review: untouchable

Untouchable* by Kresley Cole (2009)

*This full-length novel is the featured story within Deep Kiss of Winter, a collection of two books by Kresley Cole and Gena Showalter.

Untouchable is book seven in Kresley Cole’s Immortals After Dark series.  In many ways, it is the final chapter in the part of the series that focuses upon the Wroth brothers, who were all turned into vampires during the eighteenth century.  This book follows the story of Murdoch Wroth and his Bride, Daniela.  The thing to know about this book going in is that it is better enjoyed if you have read the three previous books about the Wroth brothers–The Warlord Wants Forever, No Rest for the Wicked, and Dark Needs at Night’s Edge.  The reason for this is that although most of the books in this series can stand-alone, the events that take place in Untouchable are happening concurrently with the other books focused upon the Wroths, and so if you haven’t read the others, there are things that will get spoiled for you.  [Note: Although A Hunger Like No Other does not have one of the Wroth brothers as a main character, some of the events in that story are spoiled as well, so beware].

To be honest, the way that the events of Untouchable unfold is one of the most fascinating things about this book.  Cole is building a complex world within this series, and though she is carefully to welcome new readers and allow them to step into the series at any point, it also rewards readers who have been reading the series in order.  What I really appreciate about this book is the sense that all of the books in the series are truly happening at the same time, and this makes the Accession–a time when the separate factions of Lore, such as the Valkyrie, the vampires, the Lykae, and demons, battle each other and kill each other as a system of checks and balances to keep the population of the Lore in check–feel not like a protracted period of time, but rather a period of time during which all of these things are occurring and how each of these events will ultimately impact how the Accession plays out.  In other words, each book is–if I can borrow a term from American literary realism–almost a slice of life that is taking place within a larger world.  With each new book, the pieces that we’ve been given come together to give an increasingly holistic picture of the Lore as it moves through the period of the Accession, which occurs every five hundred years (or as Cole writes in the glossary of terms that appears before the start of each book “now”).  The more books in the series we read, the more we’re able to see the alliances that are forming and who will be the winners and losers of the Accession.  The fact that this aspect of the novel is complex but at the same time accessible is one of the accomplishments of the series as a whole.  It starts with the assumptions that readers are smart and intelligent rather than assuming the lowest denominator, and it trusts that as a reader I can understand the complex world and all its moving parts even while it gives me reminders from time to time of details that I may have forgotten or overlooked. Honestly, this is so refreshing, as I am of the opinion that a lot of books don’t think I have a brain in my head or that I know how to use it.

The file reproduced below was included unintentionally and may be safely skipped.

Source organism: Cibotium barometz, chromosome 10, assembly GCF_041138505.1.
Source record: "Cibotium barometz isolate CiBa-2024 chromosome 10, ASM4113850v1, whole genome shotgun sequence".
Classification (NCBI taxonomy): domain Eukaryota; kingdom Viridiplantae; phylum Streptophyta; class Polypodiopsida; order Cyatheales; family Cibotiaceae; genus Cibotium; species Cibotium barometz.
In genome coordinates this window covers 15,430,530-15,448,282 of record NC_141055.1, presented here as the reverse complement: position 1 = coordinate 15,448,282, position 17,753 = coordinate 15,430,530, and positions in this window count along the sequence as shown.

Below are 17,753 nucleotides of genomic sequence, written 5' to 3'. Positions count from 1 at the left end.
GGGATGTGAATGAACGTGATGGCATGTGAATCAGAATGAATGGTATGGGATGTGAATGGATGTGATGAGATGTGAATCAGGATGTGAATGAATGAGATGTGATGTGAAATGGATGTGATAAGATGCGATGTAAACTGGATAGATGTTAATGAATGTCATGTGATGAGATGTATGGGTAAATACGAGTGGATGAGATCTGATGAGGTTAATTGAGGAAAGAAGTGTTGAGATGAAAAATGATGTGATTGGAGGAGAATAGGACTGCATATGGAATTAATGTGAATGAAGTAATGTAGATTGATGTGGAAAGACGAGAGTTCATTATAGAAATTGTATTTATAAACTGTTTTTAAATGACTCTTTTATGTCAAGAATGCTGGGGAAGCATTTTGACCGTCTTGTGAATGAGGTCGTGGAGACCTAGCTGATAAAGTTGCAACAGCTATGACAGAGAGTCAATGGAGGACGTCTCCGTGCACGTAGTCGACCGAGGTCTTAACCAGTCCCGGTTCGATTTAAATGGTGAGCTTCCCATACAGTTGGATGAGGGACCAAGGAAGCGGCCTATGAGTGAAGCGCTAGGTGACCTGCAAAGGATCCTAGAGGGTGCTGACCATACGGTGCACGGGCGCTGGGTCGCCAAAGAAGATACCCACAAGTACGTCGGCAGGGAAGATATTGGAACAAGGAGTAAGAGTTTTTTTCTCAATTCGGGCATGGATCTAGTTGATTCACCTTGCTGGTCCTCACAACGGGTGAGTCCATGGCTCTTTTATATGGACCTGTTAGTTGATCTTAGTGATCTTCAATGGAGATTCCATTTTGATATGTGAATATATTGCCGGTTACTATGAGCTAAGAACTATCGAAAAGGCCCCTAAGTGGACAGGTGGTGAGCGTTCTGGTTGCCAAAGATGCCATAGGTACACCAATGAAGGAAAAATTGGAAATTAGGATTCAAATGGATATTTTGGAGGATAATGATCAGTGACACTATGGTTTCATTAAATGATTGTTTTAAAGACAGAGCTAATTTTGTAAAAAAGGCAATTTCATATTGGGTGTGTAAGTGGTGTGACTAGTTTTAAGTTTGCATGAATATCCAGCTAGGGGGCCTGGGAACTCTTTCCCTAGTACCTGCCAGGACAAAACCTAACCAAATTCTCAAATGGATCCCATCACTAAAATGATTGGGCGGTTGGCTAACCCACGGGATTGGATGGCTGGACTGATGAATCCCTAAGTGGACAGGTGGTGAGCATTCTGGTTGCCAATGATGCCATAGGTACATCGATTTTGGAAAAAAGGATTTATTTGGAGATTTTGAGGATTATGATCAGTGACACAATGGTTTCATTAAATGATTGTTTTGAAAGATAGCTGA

The two main protagonists of this story–Murdoch and Daniela–are presented with a lot of obstacles that make their path to true love fraught with difficulty.  Daniela is half-Valkyrie, half-fey; specifically, she’s an ice-fey, which means she can’t touch or be touched without experiencing or causing pain.  In this way she is literally untouchable.  Murdoch, on the other hand, is a vampire who has a history of being a rake; he is untouchable on an emotional level.  Naturally, the inability to touch each other causes tension in their relationship, and this becomes the thing that each character wants most but that is repeatedly denied to them.  It is actually the climactic moment of the story that paves the way for Murdoch and Daniela getting what they want. Although both characters fall into the typical archetypes for characters in a romance, they are both likable characters and I was invested in their story from the beginning.  Strangely, it is one of the strengths of the novel–that is consciously is occurring at the same time as other stories within the story-world–that is one of its flaws.  There’s a point in the novel where events get fast-forwarded and months pass by, and thus the characters’ plight loses some of its urgency and their story moves to the background in order to show how all four of the stories about the Wroth brothers are tied together.

Definitely don’t skip this book in the series.  It is a little annoying that Untouchable isn’t available on its own (I found a copy of Deep Kiss of Winter in the $1.00 clearance section at my local used bookstore, and being someone with a book habit, that is a total win when it comes to my book budget) but it is well worth the read.  At first, I thought it would be novella-length, maybe 100 pages at most, but that is certainly not the case.  It’s shorter than the other books, granted, but the characters and the story is well-developed, and the story-world is further expanded and developed.   Thus far, this series has not disappointed at all, and I recommend it as one to dive into if you haven’t already.

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